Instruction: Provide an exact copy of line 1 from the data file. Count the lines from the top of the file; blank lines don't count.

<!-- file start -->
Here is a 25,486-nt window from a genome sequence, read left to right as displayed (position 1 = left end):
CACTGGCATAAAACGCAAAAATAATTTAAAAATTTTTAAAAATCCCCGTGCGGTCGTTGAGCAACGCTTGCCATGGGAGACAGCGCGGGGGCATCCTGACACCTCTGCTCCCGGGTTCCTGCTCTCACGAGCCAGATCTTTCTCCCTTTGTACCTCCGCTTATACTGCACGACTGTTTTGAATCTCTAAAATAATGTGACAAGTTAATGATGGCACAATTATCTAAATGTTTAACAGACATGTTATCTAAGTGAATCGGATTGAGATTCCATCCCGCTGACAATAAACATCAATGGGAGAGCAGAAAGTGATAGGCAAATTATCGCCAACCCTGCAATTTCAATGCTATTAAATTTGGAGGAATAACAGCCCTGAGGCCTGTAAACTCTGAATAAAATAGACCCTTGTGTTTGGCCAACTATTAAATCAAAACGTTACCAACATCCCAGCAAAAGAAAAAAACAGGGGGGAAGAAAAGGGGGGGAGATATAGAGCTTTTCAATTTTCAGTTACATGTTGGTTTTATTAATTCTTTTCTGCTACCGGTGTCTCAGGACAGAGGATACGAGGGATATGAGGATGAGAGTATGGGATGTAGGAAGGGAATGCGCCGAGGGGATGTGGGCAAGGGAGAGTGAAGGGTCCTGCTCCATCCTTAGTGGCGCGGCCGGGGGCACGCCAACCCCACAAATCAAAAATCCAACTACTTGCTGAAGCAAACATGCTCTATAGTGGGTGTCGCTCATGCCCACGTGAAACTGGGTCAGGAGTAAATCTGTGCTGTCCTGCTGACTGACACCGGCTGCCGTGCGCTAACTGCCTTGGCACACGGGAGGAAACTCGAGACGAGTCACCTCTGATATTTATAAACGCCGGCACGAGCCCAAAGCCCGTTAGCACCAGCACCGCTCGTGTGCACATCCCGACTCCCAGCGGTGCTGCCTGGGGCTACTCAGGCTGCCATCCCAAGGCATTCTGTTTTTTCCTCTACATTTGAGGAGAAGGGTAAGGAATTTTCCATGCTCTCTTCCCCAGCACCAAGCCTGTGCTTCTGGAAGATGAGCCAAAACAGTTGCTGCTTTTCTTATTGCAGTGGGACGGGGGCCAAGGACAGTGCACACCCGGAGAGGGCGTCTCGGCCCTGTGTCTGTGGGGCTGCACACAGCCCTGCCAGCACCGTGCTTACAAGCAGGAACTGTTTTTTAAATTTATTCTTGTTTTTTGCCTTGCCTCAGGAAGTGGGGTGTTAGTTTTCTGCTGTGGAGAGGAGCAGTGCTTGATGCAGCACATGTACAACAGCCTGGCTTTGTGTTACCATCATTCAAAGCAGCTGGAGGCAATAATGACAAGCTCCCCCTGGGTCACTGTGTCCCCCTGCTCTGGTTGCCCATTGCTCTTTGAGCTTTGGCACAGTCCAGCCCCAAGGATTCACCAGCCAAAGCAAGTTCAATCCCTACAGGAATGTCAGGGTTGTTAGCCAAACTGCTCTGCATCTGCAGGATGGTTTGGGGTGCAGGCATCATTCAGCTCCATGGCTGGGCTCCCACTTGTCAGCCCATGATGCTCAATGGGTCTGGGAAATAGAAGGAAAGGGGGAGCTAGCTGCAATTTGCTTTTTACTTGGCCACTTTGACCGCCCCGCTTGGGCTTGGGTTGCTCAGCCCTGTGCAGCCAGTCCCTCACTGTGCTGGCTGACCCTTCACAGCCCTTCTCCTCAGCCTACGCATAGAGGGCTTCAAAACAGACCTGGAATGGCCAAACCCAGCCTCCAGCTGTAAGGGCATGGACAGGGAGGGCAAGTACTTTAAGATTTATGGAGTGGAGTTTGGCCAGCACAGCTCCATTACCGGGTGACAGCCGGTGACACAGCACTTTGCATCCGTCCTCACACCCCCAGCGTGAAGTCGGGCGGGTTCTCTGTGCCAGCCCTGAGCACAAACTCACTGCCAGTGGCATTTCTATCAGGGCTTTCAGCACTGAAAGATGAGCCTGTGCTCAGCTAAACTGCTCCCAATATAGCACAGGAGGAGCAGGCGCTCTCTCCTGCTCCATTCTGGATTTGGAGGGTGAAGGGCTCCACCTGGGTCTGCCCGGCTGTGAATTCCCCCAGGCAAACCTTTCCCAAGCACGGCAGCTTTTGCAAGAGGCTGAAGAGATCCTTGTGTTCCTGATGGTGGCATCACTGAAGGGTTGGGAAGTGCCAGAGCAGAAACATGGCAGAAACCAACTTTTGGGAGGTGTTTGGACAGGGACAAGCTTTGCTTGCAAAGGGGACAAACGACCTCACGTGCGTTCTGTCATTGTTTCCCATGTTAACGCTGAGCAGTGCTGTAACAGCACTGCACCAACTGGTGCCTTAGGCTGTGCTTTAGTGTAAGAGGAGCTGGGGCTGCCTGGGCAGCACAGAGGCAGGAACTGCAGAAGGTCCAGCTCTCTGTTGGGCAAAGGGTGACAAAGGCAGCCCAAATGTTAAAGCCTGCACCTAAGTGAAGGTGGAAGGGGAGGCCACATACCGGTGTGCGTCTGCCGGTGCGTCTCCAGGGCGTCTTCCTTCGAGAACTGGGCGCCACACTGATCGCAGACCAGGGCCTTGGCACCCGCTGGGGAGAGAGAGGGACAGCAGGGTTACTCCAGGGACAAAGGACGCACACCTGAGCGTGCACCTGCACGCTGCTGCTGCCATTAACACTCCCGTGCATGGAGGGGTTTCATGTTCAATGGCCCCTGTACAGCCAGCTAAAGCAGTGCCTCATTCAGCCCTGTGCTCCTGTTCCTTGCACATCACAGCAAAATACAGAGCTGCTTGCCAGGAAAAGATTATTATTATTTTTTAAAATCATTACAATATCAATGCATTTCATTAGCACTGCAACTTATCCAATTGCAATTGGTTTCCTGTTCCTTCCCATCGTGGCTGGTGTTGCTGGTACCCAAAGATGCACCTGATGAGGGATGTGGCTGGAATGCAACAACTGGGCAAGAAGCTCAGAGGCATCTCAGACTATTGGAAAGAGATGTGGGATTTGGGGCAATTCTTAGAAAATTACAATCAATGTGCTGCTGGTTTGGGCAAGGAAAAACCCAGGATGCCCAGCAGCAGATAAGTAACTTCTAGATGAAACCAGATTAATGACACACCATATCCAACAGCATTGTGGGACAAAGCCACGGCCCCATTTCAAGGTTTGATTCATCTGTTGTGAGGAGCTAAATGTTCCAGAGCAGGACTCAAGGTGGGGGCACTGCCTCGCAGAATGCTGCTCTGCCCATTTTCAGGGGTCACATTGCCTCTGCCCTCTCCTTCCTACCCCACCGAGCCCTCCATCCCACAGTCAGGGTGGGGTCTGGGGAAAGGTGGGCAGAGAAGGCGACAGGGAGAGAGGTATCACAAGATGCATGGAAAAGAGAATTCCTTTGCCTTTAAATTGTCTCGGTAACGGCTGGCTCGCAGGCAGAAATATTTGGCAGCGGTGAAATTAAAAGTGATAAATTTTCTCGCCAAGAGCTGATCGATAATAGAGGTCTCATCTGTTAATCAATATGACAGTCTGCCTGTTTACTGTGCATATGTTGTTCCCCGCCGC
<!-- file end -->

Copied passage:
Here is a 25,486-nt window from a genome sequence, read left to right as displayed (position 1 = left end):